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5 Ways to Improve Your Creative Thinking

How to Be More Creative ?

By Emma RandyPublished 10 months ago 7 min read
5 Ways to Improve Your Creative Thinking
Photo by Tim Mossholder on Unsplash

"You can't dry up creativity. The more you use it, the more you will have." - Maya Angelou

Do you have a creative mind? Do new ideas come to you spontaneously, or conversely, are you not often inspired?

Using creativity - contrary to popular belief - is not only useful for artists, composers or writers. It is also an indispensable tool in our daily life, to find solutions to our problems, to improve our projects and objectives, and of course to bring something new out of our usual routine.

According to cognitive psychologist Robert J. Sternberg, creativity is "a process that produces something both original and worthwhile."

You may wonder if the creative process is innate or learned. So I ask you: have you ever been able to find a new way to solve a problem? The answer is yes, of course.

Just as you can learn to play an instrument, or learn to speak another language, you can learn to solve your problems differently. We all have creative potential.

Creativity is a skill that we can develop over time by practicing it. To help you become a more creative person, we will explore some new ways to improve your creativity.

1. Make sure you have explored the topic thoroughly

"Creativity is seeing what others see and thinking what no one else ever thought." - Albert Einstein.

Reading extensively on the subject is essential to stimulate your creativity. Innovating also means knowing enough about the world around you and understanding how things work. The more you know, the more you will integrate new perspectives into your own.

You will then be able to connect and combine very different ideas with each other, all by simply expanding your knowledge base about the area in which you want to be more creative.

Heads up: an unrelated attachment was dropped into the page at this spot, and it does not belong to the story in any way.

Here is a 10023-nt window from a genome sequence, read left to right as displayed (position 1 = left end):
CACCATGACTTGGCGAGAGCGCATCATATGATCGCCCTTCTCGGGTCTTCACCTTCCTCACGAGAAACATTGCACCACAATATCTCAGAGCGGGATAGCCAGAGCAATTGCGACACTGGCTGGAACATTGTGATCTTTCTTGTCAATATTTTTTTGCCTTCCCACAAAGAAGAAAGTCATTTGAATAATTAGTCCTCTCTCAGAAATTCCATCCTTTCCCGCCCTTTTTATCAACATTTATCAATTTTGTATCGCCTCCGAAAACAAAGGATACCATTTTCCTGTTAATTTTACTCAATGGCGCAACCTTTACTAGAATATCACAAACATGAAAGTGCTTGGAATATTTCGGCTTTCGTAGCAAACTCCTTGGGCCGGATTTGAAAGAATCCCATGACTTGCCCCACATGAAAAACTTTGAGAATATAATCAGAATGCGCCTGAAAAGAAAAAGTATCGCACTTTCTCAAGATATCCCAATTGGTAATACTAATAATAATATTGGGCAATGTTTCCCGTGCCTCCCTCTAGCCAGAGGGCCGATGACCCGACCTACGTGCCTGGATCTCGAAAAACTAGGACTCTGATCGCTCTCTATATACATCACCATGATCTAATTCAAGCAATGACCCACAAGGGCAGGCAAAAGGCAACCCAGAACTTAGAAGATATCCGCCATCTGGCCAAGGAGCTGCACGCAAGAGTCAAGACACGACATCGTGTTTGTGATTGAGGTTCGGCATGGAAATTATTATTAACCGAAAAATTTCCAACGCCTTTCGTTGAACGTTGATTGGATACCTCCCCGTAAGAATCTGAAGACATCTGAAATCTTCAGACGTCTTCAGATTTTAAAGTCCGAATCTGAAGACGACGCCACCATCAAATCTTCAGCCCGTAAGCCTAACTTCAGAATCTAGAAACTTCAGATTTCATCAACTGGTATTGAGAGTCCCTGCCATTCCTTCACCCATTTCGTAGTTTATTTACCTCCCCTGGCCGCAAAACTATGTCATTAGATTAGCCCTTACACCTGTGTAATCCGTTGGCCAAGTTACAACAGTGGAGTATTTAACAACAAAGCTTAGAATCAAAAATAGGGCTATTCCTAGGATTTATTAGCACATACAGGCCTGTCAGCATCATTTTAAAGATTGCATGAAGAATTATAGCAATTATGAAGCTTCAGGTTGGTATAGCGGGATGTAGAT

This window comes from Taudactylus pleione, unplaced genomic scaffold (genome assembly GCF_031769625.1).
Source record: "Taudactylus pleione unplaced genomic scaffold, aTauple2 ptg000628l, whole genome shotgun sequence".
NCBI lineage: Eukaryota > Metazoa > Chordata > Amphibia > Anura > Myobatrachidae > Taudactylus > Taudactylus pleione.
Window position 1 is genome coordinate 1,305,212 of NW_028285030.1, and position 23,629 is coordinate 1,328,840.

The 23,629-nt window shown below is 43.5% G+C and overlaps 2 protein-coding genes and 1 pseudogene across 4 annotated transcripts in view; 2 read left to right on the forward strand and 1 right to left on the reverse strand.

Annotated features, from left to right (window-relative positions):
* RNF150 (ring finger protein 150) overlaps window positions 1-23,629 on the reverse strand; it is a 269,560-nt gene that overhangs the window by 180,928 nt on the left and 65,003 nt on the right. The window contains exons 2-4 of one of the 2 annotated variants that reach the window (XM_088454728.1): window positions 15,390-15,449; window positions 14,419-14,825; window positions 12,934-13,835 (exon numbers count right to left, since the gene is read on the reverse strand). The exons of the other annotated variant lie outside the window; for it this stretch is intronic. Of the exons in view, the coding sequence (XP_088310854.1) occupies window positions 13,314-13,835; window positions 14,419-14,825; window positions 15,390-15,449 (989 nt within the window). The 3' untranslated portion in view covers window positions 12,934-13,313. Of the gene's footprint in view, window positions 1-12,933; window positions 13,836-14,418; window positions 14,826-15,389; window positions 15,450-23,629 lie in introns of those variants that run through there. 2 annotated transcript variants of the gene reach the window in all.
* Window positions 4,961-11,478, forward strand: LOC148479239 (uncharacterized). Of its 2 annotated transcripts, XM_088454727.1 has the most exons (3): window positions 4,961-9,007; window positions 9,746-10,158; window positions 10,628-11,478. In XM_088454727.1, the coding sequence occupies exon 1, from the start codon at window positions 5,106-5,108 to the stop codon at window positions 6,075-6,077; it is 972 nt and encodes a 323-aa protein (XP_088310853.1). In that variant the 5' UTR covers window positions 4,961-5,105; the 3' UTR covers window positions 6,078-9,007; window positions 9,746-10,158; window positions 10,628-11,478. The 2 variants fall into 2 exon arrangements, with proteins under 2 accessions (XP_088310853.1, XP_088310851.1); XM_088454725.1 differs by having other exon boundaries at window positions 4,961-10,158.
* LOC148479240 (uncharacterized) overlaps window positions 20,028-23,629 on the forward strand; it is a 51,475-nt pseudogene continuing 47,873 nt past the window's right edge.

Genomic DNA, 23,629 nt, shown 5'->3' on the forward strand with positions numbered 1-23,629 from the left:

Don't settle for just one point of view on the issue, keep an open mind and also read the less popular opinions on the subject, the critiques and innovations of others.

When you have the opportunity to apply your knowledge, you can then cross-reference the information with what you already know, and form several coherent ideas or solutions to the situation at hand.

Use your imagination, ask yourself how your family, colleagues, or friends would have done it. Allow yourself to imagine the problem or situation already solved, and then go backwards from there to see what could have created such a result. Don't rule out any hypothesis or idea, the important thing is simply to allow your creative thinking to flow.

2. Allow others to help you

"You use a glass mirror to see your face. You use works of art to see your soul." - George Bernard Shaw

Talk to the people around you. Ask them for their opinion on a subject, involve them in solving your problem and you will often discover new perspectives that you hadn't considered before. You don't need to ask experts in the field to come up with good ideas either, everyone is capable of bringing them to you.

Everyone's mind is different and the influences that inspire others can inspire us in a whole new way. Someone may make a comment that seems obvious to them given their experience, but which you might never have thought of. Involving others will lead to a blending of influences and ideas, which will stimulate everyone's creativity.

Also, don't be ashamed to talk about what's blocking you today. Perhaps those around you have also faced a similar situation without your knowledge, and this will give you another perspective on the matter at hand. You can also share your problem with people online, on specialized forums, there again you will be able to get the opinion of people from all walks of life.

Sometimes, you just need to change your environment and new ideas will come to you spontaneously. If you can't think of a question at work, think about it at home on the couch. Or, conversely, think about that question at home, in a free moment at work.

3. Curiosity is the source of creativity